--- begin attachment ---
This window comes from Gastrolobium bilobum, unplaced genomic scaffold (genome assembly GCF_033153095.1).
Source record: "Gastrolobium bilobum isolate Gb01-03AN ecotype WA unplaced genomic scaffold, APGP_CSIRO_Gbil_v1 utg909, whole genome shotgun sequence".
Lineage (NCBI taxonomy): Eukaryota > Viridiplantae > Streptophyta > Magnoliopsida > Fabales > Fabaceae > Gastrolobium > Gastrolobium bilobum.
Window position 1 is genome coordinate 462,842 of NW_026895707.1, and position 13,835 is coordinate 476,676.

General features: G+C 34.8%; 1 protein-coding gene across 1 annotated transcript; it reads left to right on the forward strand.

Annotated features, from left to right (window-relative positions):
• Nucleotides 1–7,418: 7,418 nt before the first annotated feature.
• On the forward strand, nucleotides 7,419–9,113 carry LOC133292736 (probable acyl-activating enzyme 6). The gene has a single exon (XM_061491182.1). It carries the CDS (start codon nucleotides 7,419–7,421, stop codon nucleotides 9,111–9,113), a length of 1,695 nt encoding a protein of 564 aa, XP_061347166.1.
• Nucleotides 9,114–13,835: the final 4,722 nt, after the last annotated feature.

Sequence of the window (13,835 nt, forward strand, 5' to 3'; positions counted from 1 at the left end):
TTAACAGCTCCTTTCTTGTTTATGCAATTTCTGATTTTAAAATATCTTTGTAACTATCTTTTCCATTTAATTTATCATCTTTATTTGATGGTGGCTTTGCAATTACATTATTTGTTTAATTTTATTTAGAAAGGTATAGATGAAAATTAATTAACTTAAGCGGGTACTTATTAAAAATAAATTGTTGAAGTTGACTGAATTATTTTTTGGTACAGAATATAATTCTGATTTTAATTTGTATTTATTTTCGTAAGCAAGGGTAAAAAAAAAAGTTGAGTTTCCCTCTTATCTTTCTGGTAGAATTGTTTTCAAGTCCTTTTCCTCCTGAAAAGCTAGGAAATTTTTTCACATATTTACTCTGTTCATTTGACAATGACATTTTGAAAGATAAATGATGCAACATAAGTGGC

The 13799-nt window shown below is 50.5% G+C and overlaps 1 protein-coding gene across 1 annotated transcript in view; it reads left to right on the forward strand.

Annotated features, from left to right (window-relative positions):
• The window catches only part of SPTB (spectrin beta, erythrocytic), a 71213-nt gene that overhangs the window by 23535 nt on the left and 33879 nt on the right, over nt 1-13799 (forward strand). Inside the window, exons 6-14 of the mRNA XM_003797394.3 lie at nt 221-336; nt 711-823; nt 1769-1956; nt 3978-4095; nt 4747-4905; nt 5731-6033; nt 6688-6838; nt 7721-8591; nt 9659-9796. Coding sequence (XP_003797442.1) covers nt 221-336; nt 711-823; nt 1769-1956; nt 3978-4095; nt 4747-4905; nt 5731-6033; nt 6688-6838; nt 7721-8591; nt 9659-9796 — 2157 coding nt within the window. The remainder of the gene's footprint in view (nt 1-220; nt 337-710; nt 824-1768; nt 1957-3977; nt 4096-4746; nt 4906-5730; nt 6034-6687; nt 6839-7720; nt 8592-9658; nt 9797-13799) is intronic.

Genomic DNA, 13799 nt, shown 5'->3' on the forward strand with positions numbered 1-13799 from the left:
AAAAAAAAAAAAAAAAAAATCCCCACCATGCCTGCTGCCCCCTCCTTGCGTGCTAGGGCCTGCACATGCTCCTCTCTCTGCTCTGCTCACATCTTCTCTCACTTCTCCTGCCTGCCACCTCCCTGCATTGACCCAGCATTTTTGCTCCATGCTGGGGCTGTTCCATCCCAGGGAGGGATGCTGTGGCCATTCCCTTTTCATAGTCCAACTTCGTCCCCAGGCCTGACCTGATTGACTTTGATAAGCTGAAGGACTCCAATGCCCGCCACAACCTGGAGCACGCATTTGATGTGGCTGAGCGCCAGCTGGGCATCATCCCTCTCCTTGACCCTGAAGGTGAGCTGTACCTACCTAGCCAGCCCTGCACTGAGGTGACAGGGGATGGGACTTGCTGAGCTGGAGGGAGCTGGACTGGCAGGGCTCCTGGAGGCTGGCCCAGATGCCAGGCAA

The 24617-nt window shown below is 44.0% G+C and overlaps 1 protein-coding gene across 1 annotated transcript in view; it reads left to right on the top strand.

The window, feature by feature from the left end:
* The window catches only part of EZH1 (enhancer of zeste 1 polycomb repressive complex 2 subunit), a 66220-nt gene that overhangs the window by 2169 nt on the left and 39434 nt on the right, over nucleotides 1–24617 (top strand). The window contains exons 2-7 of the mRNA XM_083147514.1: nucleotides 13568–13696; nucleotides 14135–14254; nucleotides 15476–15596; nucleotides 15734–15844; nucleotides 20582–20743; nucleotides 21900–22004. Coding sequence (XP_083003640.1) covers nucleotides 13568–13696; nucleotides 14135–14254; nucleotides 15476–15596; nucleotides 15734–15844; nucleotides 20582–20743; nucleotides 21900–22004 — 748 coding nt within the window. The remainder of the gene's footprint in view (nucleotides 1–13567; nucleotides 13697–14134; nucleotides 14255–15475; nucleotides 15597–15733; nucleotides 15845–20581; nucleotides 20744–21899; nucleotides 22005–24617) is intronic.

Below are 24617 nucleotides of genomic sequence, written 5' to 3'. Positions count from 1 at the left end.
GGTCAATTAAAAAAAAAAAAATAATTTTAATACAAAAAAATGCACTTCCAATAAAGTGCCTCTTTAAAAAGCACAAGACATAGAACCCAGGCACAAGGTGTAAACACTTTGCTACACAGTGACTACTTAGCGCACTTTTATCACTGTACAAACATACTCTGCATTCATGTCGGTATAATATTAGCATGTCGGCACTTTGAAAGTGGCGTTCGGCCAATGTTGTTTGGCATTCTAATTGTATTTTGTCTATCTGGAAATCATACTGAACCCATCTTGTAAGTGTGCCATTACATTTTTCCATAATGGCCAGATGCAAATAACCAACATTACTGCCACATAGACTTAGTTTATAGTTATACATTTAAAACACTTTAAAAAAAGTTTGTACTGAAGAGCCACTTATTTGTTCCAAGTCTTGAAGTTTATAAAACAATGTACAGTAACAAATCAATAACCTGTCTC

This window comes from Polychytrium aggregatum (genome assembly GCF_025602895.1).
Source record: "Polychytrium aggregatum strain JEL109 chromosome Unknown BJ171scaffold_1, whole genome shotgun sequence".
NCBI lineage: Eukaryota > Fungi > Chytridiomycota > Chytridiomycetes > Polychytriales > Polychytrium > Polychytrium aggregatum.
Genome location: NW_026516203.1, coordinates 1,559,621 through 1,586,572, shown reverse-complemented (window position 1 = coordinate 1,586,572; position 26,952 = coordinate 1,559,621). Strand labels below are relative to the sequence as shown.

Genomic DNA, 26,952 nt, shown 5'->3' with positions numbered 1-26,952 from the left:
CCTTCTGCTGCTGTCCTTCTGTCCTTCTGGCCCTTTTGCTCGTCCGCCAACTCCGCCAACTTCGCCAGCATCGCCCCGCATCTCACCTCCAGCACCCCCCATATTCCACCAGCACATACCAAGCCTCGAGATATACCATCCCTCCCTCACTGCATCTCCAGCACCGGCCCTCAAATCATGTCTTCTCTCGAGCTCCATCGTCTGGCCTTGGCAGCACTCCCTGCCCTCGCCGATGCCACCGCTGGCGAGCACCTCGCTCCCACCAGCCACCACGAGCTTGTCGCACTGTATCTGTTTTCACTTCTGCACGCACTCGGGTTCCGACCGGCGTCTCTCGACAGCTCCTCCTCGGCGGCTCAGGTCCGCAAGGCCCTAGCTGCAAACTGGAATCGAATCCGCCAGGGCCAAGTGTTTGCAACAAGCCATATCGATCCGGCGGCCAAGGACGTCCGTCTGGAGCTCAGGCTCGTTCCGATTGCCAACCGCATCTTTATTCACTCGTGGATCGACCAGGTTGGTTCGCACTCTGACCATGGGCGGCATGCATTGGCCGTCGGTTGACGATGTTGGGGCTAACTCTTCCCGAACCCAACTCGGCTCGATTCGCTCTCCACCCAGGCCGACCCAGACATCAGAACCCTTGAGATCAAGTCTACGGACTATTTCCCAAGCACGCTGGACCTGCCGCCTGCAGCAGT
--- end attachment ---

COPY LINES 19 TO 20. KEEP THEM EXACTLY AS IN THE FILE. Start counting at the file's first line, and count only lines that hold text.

* The window catches only part of EZH1 (enhancer of zeste 1 polycomb repressive complex 2 subunit), a 66220-nt gene that overhangs the window by 2169 nt on the left and 39434 nt on the right, over nucleotides 1–24617 (top strand). The window contains exons 2-7 of the mRNA XM_083147514.1: nucleotides 13568–13696; nucleotides 14135–14254; nucleotides 15476–15596; nucleotides 15734–15844; nucleotides 20582–20743; nucleotides 21900–22004. Coding sequence (XP_083003640.1) covers nucleotides 13568–13696; nucleotides 14135–14254; nucleotides 15476–15596; nucleotides 15734–15844; nucleotides 20582–20743; nucleotides 21900–22004 — 748 coding nt within the window. The remainder of the gene's footprint in view (nucleotides 1–13567; nucleotides 13697–14134; nucleotides 14255–15475; nucleotides 15597–15733; nucleotides 15845–20581; nucleotides 20744–21899; nucleotides 22005–24617) is intronic.

Below are 24617 nucleotides of genomic sequence, written 5' to 3'. Positions count from 1 at the left end.